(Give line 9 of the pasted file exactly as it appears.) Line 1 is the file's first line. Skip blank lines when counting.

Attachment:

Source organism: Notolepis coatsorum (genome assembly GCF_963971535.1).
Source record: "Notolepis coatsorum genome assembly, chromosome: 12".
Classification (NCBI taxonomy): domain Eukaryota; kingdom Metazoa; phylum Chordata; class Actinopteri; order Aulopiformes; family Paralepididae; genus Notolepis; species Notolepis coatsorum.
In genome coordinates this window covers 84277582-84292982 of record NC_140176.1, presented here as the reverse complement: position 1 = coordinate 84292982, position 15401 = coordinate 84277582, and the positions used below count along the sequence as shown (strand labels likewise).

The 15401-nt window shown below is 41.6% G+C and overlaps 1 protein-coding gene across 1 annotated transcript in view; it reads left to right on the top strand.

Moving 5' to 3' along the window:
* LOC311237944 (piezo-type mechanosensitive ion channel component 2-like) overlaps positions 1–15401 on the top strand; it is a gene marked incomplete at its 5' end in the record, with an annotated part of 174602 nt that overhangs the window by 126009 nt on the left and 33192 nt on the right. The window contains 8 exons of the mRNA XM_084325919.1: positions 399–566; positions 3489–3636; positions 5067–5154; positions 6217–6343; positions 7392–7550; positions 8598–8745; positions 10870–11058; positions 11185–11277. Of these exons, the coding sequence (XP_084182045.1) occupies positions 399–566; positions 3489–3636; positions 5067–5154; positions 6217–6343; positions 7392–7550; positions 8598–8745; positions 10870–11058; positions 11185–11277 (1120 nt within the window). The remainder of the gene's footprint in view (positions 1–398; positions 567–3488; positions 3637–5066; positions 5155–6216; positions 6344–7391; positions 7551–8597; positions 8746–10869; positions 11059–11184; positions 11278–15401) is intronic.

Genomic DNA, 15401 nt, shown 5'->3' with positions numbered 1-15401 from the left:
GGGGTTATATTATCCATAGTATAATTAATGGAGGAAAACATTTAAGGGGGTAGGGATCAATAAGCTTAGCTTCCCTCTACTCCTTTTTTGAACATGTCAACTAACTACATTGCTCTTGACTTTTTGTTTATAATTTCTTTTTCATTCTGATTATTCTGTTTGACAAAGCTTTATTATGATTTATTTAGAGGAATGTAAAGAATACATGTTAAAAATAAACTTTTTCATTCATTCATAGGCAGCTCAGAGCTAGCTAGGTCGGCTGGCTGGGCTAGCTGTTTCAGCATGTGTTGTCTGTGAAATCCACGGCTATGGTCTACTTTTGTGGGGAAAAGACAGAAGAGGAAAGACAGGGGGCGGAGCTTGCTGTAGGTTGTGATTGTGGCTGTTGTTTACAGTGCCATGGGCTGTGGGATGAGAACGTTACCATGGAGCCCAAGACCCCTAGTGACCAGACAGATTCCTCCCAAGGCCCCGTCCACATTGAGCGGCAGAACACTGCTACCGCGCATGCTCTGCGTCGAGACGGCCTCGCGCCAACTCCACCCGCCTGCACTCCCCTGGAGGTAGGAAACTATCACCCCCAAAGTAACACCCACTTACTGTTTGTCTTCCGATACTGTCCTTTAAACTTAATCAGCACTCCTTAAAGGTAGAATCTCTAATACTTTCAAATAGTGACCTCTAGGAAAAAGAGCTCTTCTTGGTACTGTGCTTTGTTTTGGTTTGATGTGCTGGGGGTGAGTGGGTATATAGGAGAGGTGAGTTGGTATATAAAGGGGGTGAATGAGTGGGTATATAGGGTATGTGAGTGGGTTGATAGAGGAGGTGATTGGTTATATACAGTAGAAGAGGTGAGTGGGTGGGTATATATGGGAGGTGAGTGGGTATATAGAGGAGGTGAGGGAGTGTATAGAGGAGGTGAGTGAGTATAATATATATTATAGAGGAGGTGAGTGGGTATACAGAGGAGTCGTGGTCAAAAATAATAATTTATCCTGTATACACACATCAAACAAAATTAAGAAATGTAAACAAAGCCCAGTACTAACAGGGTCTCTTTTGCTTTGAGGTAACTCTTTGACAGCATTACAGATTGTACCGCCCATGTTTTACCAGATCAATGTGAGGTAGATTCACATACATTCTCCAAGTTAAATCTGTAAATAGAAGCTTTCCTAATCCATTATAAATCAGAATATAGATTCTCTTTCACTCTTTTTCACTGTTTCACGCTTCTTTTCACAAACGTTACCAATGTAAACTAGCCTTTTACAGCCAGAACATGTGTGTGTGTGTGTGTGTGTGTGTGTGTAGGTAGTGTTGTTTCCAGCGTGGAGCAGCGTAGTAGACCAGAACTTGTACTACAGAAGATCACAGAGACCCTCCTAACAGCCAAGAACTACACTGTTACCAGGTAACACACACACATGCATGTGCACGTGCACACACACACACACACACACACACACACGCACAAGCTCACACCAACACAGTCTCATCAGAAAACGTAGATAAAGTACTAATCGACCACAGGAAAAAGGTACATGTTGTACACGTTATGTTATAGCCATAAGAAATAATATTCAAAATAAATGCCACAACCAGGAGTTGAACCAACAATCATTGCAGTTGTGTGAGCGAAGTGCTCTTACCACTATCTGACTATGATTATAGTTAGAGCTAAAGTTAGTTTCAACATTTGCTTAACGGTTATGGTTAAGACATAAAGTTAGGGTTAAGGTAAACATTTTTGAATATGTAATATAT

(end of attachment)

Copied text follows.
GGGGTTATATTATCCATAGTATAATTAATGGAGGAAAACATTTAAGGGGGTAGGGATCAATAAGCTTAGCTTCCCTCTACTCCTTTTTTGAACATGTCAACTAACTACATTGCTCTTGACTTTTTGTTTATAATTTCTTTTTCATTCTGATTATTCTGTTTGACAAAGCTTTATTATGATTTATTTAGAGGAATGTAAAGAATACATGTTAAAAATAAACTTTTTCATTCATTCATAGGCAGCTCAGAGCTAGCTAGGTCGGCTGGCTGGGCTAGCTGTTTCAGCATGTGTTGTCTGTGAAATCCACGGCTATGGTCTACTTTTGTGGGGAAAAGACAGAAGAGGAAAGACAGGGGGCGGAGCTTGCTGTAGGTTGTGATTGTGGCTGTTGTTTACAGTGCCATGGGCTGTGGGATGAGAACGTTACCATGGAGCCCAAGACCCCTAGTGACCAGACAGATTCCTCCCAAGGCCCCGTCCACATTGAGCGGCAGAACACTGCTACCGCGCATGCTCTGCGTCGAGACGGCCTCGCGCCAACTCCACCCGCCTGCACTCCCCTGGAGGTAGGAAACTATCACCCCCAAAGTAACACCCACTTACTGTTTGTCTTCCGATACTGTCCTTTAAACTTAATCAGCACTCCTTAAAGGTAGAATCTCTAATACTTTCAAATAGTGACCTCTAGGAAAAAGAGCTCTTCTTGGTACTGTGCTTTGTTTTGGTTTGATGTGCTGGGGGTGAGTGGGTATATAGGAGAGGTGAGTTGGTATATAAAGGGGGTGAATGAGTGGGTATATAGGGTATGTGAGTGGGTTGATAGAGGAGGTGATTGGTTATATACAGTAGAAGAGGTGAGTGGGTGGGTATATATGGGAGGTGAGTGGGTATATAGAGGAGGTGAGGGAGTGTATAGAGGAGGTGAGTGAGTATAATATATATTATAGAGGAGGTGAGTGGGTATACAGAGGAGTCGTGGTCAAAAATAATAATTTATCCTGTATACACACATCAAACAAAATTAAGAAATGTAAACAAAGCCCAGTACTAACAGGGTCTCTTTTGCTTTGAGGTAACTCTTTGACAGCATTACAGATTGTACCGCCCATGTTTTACCAGATCAATGTGAGGTAGATTCACATACATTCTCCAAGTTAAATCTGTAAATAGAAGCTTTCCTAATCCATTATAAATCAGAATATAGATTCTCTTTCACTCTTTTTCACTGTTTCACGCTTCTTTTCACAAACGTTACCAATGTAAACTAGCCTTTTACAGCCAGAACATGTGTGTGTGTGTGTGTGTGTGTGTGTGTAGGTAGTGTTGTTTCCAGCGTGGAGCAGCGTAGTAGACCAGAACTTGTACTACAGAAGATCACAGAGACCCTCCTAACAGCCAAGAACTACACTGTTACCAGGTAACACACACACATGCATGTGCACGTGCACACACACACACACACACACACACACACGCACAAGCTCACACCAACACAGTCTCATCAGAAAACGTAGATAAAGTACTAATCGACCACAGGAAAAAGGTACATGTTGTACACGTTATGTTATAGCCATAAGAAATAATATTCAAAATAAATGCCACAACCAGGAGTTGAACCAACAATCATTGCAGTTGTGTGAGCGAAGTGCTCTTACCACTATCTGACTATGATTATAGTTAGAGCTAAAGTTAGTTTCAACATTTGCTTAACGGTTATGGTTAAGACATAAAGTTAGGGTTAAGGTAAACATTTTTGAATATGTAATATAT